Travel Ledger launches promising ‘faster, cheaper, more efficient’ travel payments

Travel Ledger launches promising ‘faster, cheaper, more efficient’ travel payments

Blockchain fintech start-up Travel Ledger has officially launched for buyers and sellers to streamline their payments processes.

The firm was founded by Dolphin Dynamics founder Roberto Da Re in 2017 and has been building its platform to standardise fragmented processes in travel.

It launched this week at the virtual ITB trade show promising to bring faster, cheaper and more efficient payments to the travel industry.

It is currently subject to acceptance testing with large suppliers and buyers in the UK prior to a wider launch this summer.

Travel Ledger said the system is “refund friendly” so firms can comply with European regulations, something that has been a challenge during the COVID-19 pandemic.

It is also being developed to handle trust fund payments, an increasingly popular way to protect customer money following the pandemic and the collapse of Thomas Cook.

The supply chain accounting settlement platform is built on blockchain technology and is designed to reduce transaction costs and speed up non-air payment processes.

It estimates the non-air sector in travel is worth $700 billion annually but is beset with a myriad of manual processes to handle invoices in different formats.

The technology enables travel companies to load their B2B payment paperwork using a standard format.

A payments platform has been added so users can access any payment method including on platform fund transfer as well as traditional methods.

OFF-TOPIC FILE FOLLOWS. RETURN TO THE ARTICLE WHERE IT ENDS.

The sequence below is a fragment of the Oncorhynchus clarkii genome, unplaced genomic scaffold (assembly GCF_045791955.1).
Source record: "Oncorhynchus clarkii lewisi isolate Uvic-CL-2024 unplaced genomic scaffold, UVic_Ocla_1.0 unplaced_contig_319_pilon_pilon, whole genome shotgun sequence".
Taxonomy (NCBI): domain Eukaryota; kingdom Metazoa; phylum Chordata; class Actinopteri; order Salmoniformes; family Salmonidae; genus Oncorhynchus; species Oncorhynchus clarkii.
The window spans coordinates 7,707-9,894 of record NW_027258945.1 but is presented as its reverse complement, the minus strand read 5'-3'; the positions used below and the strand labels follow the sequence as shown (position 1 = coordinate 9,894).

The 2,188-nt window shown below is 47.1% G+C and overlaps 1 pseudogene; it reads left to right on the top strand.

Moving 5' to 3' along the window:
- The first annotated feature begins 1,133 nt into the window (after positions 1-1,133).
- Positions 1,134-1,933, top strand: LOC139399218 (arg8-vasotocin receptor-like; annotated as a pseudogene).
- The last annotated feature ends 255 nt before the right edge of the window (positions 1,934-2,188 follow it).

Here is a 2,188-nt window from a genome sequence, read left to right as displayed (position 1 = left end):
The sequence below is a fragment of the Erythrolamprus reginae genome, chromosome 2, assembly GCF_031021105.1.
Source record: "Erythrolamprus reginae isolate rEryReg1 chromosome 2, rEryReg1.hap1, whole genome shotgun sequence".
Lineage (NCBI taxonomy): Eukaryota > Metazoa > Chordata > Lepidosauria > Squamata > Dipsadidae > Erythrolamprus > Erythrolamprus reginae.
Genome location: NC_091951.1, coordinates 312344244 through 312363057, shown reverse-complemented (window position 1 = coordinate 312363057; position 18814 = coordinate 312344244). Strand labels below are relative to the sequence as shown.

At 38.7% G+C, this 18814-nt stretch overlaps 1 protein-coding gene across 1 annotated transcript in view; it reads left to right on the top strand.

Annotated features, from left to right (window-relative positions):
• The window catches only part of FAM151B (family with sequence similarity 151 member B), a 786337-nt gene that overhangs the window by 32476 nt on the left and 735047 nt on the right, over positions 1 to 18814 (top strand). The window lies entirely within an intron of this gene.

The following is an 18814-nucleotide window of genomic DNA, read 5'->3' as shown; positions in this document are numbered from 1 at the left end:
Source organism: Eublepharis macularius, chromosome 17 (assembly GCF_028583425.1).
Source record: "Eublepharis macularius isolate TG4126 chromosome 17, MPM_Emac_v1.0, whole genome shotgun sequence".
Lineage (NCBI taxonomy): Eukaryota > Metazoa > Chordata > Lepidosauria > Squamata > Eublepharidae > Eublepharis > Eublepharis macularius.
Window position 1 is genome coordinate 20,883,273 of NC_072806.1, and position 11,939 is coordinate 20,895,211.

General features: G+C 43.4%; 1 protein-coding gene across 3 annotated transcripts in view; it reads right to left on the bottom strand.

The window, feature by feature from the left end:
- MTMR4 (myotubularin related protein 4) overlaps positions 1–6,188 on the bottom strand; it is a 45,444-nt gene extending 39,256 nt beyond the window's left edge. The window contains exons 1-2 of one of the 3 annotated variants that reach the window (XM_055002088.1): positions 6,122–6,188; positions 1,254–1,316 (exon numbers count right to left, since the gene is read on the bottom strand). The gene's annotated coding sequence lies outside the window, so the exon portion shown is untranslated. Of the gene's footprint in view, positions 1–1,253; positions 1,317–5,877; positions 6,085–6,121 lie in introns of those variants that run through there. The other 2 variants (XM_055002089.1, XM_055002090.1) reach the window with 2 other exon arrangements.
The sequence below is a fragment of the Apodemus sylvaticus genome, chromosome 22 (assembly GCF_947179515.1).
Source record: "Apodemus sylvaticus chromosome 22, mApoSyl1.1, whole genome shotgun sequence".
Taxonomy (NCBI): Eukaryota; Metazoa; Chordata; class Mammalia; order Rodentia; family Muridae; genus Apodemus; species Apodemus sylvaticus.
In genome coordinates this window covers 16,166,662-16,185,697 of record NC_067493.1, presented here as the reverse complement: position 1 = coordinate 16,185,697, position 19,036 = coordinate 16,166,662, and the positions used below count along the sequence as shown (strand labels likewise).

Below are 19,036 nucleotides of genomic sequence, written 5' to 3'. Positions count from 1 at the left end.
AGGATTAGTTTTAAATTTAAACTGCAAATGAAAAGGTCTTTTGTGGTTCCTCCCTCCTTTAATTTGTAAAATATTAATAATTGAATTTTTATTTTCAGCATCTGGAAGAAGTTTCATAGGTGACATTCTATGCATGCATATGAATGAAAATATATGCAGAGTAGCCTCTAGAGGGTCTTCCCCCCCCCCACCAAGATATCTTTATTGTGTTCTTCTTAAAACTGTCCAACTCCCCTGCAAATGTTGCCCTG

This allows buyers and sellers to capture all consolidated data automatically and load their remittance advices when payment has taken place, on or off platform.

It stores this data securely on a distributed ledger via a private blockchain. The data is validated by both parties, creating a shared record agreed by all parties.

Travel Ledger has been integrated with EU and UK banking, via BACS, SEPA and e-money suppliers to reduce costs.

Da Re said: “[Aviation body] Iata has been running BSP/ARC for years, but BSP does not always work in the travel agents favour (being airline controlled) so I resolved to create a platform that would be neutral between supplier and buyer and would work for non-air travel.

“As we started to architect the system, new technologies came along. Distributed ledger technology evolved into a more sophisticated data storage and distributed computing model such as the one used by Ethereum. This allows us to keep data secure and private and would scale well.

“Meanwhile, the banking industry was undergoing a revolution, with new regulations and licensing rules encouraging new fintech companies’ players with fresh technology and services.

“This meant we could develop a platform which offers buyers and suppliers a more efficient and cheaper way to exchange transaction data and build services from there.”

Travel Ledger says suppliers will benefit from rapid invoice delivery, integration with back-office systems and the ability to collect money based on a set payment schedule.

Agents and trade buyers, meanwhile, can view and agree every invoice in a standard format and they can be amended for payment or refused.

On an agreed settlement date payments can be approved using traditional fund transfers, credit card or on-platform payment options.

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